Kenny points fingers at Ottawa and Notley at Kenney over withdrawal of Teck’s Frontier project

by Stephen Dafoe

The decision of Teck Resources Ltd. to withdraw its application for the $20 billion Frontier mine project comes with a loss of a potential of 7,000 construction jobs, 2500 operating jobs and $70 billion in tax and royalty revenue.

In a letter to The Honourable Jonathan Wilkinson, Minister of Environment and Climate Change Canada, Don Lindsay, President and Chief Executive Officer Teck Resources Limited said the company was disappointed to have arrived at the difficult decision.

“Teck put forward a socially and environmentally responsible project that was industry-leading and had the potential to create significant economic benefits for Canadians,” Lindsay wrote, adding Frontier had unprecedented support from Indigenous communities and was deemed to be in the public interest by a joint federal-provincial review panel.

Lindsay went on to say global capital markets are rapidly changing and investors and customers are increasingly looking for jurisdictions to have a framework in place that reconciles resource development and climate change to produce the cleanest possible products.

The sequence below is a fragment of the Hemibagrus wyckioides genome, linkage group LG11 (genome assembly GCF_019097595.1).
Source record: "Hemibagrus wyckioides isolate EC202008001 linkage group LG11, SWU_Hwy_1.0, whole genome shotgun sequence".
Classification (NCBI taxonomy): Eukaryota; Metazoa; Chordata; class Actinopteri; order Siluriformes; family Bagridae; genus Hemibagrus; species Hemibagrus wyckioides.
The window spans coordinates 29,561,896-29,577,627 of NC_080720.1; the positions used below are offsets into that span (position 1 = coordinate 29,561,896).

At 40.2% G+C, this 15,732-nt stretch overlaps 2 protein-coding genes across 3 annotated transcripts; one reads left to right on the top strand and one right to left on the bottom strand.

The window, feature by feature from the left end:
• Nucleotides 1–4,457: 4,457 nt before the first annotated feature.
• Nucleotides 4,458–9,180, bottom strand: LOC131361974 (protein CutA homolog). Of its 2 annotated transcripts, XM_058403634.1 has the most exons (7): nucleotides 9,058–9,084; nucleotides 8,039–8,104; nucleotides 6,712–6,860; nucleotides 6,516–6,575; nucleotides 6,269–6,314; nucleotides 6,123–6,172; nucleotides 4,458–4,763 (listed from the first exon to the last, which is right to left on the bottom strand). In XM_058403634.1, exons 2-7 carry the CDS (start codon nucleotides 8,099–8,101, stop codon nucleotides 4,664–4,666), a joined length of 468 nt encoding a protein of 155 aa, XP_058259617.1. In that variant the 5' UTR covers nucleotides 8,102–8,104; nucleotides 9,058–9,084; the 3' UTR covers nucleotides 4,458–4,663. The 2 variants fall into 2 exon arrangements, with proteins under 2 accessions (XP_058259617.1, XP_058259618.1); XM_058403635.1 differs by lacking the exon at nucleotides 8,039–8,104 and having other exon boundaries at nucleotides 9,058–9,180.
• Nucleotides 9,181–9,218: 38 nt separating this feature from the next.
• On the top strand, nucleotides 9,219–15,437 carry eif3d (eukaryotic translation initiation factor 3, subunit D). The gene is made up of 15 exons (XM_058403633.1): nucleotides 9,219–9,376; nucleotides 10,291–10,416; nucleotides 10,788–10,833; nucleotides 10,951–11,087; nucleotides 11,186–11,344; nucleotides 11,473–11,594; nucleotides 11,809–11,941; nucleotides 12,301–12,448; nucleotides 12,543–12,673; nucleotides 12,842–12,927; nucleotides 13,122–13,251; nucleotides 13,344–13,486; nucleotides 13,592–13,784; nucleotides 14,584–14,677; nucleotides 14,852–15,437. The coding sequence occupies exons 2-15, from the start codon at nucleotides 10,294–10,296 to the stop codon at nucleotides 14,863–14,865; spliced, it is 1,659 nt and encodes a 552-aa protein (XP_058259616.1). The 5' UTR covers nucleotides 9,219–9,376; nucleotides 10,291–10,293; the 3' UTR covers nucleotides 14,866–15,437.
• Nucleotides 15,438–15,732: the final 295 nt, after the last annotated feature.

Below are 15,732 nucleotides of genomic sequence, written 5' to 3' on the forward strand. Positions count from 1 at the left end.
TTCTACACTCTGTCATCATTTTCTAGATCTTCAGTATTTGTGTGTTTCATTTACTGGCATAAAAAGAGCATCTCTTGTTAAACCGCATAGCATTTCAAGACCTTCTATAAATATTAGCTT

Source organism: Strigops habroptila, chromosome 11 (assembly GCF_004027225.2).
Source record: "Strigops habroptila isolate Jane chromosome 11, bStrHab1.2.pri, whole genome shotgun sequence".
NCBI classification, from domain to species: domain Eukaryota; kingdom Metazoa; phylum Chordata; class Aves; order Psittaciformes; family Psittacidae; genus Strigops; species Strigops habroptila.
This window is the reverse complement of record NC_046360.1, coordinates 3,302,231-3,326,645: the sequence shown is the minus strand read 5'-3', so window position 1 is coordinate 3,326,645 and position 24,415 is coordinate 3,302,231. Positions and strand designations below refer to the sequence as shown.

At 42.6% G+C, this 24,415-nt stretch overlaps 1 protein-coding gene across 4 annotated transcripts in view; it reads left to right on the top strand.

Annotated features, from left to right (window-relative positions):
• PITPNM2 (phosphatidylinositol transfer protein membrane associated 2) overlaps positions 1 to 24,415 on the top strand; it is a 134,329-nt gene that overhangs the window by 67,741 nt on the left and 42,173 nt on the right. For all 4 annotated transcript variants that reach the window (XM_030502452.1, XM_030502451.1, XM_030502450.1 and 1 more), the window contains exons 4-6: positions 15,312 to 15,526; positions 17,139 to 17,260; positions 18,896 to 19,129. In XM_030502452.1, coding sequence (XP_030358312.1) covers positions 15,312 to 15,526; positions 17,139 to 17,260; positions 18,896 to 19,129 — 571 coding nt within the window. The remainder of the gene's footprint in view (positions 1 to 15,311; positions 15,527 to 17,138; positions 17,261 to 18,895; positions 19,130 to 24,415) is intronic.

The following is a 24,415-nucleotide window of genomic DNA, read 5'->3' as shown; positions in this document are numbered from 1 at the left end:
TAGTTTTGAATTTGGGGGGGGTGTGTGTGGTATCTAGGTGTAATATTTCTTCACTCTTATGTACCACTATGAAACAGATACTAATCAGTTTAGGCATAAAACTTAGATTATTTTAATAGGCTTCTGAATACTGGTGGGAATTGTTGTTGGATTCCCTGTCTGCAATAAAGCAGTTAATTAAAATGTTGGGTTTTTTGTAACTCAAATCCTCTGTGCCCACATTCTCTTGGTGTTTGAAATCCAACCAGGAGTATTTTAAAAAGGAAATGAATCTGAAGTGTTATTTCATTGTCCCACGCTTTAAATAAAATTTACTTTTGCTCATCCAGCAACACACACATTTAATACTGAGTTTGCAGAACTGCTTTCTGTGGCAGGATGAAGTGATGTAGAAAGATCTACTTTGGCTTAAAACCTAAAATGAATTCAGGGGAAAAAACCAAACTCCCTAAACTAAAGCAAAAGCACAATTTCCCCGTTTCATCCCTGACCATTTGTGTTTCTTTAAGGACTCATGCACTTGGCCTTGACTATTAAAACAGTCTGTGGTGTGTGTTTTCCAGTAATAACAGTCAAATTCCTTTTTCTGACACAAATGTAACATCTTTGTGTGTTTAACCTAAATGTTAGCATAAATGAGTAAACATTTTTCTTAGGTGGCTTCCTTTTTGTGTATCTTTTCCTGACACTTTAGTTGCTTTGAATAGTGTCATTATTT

“This does not yet exist here today and, unfortunately, the growing debate around this issue has placed Frontier and our company squarely at the nexus of much broader issues that need to be resolved,” Lindsay wrote. “In that context, it is now evident that there is no constructive path forward for the project. Questions about the societal implications of energy development, climate change and Indigenous rights are critically important ones for Canada, its provinces and Indigenous governments to work through.”

The company said it was not shying away from controversy and was prepared to face the opposition of the critics that the resource businesses draw.

“The promise of Canada’s potential will not be realized until governments can reach agreement around how climate policy considerations will be addressed in the context of future responsible energy sector development,” Lindsay wrote. “Without clarity on this critical question, the situation that has faced Frontier will be faced by future projects, and it will be very difficult to attract future investment, either domestic or foreign.”


Premier Jason Kenny was quick to lay blame in Ottawa’s direction both in terms of regulatory feet dragging and dealing with recent blockades.

“Teck’s decision is disappointing, but in light of the events of the last few weeks, it is not surprising,” Keny said. “It is what happens when governments lack the courage to defend the interests of Canadians in the face of a militant minority.”

Kenny went on to say the timing of the Teck decision was not coincidental as the company has confirmed earlier in the week that the project was economically viable.